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- The Stereotactic Radiosurgery Program at UCLA began 25 years ago when the Karolinska Institute of Stockholm, Sweden, donated one of two "Gamma Knife" units in existence for the purpose of collaborative research.
- Over the years, the UCLA radiosurgery team has worked with the most advanced radiotherapy units: Gamma Knife, LINAC Scalpel, XKnife and, more recently, the Novalis Shaped Beam Surgery system.
Radiation delivery systems
- Stereotactic radiosurgery versus radiotherapy:
- Stereotactic radiosurgery (SRS) delivers a high dose of radiation to a defined region in one treatment session.
- Stereotactic radiotherapy (SRT) delivers smaller doses of radiation over multiple sessions (usually 30 sessions over six weeks). This is called "fractionation," which means breaking up the large single dose into smaller fractions.
- Fractionation is less harmful to normal brain tissue. For example, if a tumor is near or touching a critical brain structure, such as the optic nerve or auditory nerve, SRT will substantially reduce the risk of radiation causing damage to that structure (blindness or hearing loss, respectively).
- SRT is not available using standard Gamma Knife systems, but is possible with the Novalis Shaped Beam Surgery system at UCLA.
- Any patient with a tumor near the optic nerve, the auditory nerve (acoustic neuromas), or the brainstem should consider seeking a second opinion prior to being treated with Gamma Knife.
- If you are unsure what type of stereotactic radiosurgery (or radiotherapy) is appropriate for you, UCLA physicians can provide a prompt film review or are always available for a second opinion.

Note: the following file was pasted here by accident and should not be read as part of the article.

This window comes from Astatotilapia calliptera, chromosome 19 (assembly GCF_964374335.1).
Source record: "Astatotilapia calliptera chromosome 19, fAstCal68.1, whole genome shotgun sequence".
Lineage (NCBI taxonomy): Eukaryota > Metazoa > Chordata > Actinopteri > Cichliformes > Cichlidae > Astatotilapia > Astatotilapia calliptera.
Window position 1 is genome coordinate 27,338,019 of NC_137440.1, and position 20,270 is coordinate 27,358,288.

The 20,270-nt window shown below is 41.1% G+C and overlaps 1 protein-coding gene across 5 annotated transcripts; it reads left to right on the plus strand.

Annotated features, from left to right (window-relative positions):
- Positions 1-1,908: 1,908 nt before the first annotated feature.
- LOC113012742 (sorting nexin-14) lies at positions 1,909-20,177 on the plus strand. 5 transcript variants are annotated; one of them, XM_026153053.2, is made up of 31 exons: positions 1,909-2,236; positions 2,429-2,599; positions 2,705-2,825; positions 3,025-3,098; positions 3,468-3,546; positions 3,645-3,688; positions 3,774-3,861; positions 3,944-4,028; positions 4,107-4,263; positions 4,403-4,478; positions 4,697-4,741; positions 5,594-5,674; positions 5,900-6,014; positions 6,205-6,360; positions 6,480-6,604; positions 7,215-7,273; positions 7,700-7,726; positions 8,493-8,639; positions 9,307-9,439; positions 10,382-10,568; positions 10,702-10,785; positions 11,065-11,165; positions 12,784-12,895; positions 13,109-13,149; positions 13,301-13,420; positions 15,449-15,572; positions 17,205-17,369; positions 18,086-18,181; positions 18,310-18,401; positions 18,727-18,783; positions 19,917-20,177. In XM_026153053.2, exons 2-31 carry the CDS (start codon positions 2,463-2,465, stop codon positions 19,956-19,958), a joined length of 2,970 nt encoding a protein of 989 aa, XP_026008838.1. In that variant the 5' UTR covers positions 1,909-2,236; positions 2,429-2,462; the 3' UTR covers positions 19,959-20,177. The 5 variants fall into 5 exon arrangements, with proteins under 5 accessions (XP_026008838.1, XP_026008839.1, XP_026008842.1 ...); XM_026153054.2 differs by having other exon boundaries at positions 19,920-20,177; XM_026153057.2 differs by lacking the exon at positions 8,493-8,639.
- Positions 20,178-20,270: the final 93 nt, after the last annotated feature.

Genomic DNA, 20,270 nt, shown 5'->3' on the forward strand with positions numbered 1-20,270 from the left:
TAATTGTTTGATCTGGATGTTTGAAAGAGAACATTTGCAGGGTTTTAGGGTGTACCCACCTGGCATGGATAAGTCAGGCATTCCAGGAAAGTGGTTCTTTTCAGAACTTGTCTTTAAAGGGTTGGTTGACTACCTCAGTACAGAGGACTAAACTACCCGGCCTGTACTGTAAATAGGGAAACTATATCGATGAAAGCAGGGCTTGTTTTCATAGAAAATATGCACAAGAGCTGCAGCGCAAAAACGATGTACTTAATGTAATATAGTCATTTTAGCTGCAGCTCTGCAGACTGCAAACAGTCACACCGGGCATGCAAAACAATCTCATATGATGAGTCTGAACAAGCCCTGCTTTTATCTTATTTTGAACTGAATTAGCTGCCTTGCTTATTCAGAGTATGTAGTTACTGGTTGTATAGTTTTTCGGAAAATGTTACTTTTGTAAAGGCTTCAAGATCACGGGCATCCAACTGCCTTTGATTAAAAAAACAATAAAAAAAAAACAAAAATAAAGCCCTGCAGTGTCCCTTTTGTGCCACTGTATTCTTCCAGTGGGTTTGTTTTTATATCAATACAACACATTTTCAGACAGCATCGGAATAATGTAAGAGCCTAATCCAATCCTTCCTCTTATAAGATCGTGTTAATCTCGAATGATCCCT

- Conformal versus nonconformal radiation delivery:
- Brain tumors come in various shapes and sizes. Conformal delivery refers to the ability to "conform" to the shape of the tumor-delivering an even radiation dose to the entire tumor.
- The Gamma Knife is designed to deliver a spherical volume (a ball) of radiation. The size can be adjusted by the doctor. If a tumor is pear-shaped, for example, then two different sized spheres must be used with the Gamma Knife system to try to fill as much of the tumor volume as possible.
- The potential disadvantage of this nonconformal technique is that it is impossible to achieve an even dose of radiation. One or all of three things can happen:
- Some parts of the tumor do not receive the desired quantity of radiation because they are outside either sphere volume.
- Some parts of the tumor receive too much radiation because the spheres overlap.
- Some parts of normal brain structures are included in the high dose field.
- Nonconformal Radiation Delivery:
This illustration uses a pear to demonstrate the difficulty in obtaining conformal radiation planning using spherical targeting (Gamma Knife). In this example of a pear-shaped target, the two differently sized spherical doses cannot cover the entire target (undertreated areas) unless either the surrounding normal tissue receives a high dose of radiation, or there is a larger overlap of the spheres, which can cause complications due to an excessive radiation dose, or hotspot.
- The Novalis Shaped Beam Surgery system
- Designed to use advanced technology and computer algorithms to actively control the width and shape of the radiation beam during the treatment. Even very irregularly shaped tumors can be treated with very even, and therefore more effective and safer, radiation dosing using the Novalis system.
- For tumors that are spherical (such as many metastatic tumors), conformal treatment can be achieved with either the Gamma Knife or the Novalis systems. For oddly shaped tumors, however, the Novalis Beam Shaped Surgery system is advantageous.